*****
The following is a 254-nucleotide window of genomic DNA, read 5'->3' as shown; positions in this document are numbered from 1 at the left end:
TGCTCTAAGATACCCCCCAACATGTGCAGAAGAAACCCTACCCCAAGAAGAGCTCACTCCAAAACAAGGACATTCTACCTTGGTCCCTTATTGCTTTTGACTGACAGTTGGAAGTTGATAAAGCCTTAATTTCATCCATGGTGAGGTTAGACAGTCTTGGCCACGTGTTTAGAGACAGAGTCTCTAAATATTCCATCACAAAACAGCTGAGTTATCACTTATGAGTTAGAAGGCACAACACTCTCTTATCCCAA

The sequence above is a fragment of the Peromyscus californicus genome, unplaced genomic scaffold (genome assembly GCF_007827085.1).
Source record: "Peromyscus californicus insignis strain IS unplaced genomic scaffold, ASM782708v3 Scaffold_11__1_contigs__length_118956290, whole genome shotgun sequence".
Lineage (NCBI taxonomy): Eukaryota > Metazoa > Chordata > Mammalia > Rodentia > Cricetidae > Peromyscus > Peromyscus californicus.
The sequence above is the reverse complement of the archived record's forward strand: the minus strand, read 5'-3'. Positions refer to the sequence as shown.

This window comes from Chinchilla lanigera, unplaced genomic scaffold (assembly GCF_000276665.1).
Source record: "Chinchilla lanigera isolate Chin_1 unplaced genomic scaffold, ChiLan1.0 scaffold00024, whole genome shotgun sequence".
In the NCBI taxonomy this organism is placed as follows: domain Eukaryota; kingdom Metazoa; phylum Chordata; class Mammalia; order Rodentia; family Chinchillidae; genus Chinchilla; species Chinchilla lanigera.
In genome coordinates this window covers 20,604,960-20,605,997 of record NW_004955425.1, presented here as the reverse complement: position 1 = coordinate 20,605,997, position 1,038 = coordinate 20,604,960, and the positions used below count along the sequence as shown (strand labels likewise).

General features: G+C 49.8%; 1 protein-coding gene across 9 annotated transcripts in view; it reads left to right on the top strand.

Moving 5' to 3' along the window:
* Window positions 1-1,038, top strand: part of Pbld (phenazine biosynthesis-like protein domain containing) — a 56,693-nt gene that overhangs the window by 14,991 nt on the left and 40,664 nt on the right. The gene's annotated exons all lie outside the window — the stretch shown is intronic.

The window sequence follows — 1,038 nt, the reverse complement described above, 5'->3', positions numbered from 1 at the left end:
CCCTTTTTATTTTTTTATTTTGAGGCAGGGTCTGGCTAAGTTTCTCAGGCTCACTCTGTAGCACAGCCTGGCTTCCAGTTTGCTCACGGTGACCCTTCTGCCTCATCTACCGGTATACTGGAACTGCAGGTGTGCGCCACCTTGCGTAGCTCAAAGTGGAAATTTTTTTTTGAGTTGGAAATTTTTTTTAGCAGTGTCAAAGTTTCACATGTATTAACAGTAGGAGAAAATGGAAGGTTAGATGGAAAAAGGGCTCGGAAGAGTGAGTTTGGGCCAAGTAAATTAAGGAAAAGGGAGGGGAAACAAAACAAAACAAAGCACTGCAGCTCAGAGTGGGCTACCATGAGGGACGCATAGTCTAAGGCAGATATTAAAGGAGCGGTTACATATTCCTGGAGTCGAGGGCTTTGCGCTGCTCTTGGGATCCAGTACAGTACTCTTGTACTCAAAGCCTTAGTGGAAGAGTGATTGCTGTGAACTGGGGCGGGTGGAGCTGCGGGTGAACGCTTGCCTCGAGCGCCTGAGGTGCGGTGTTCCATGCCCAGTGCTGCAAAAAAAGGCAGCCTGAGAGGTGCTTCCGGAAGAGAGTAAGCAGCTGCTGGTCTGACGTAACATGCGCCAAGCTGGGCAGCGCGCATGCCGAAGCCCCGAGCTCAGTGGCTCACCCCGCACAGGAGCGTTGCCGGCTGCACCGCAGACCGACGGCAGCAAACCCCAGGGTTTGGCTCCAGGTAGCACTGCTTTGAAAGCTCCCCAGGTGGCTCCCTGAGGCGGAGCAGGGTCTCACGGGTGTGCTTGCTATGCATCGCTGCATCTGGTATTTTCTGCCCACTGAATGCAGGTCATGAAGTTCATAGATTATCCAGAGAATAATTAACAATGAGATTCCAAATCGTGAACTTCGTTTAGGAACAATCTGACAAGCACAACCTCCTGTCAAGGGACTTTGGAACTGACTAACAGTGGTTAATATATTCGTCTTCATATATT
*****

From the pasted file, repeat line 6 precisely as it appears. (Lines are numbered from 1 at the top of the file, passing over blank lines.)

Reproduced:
The sequence above is the reverse complement of the archived record's forward strand: the minus strand, read 5'-3'. Positions refer to the sequence as shown.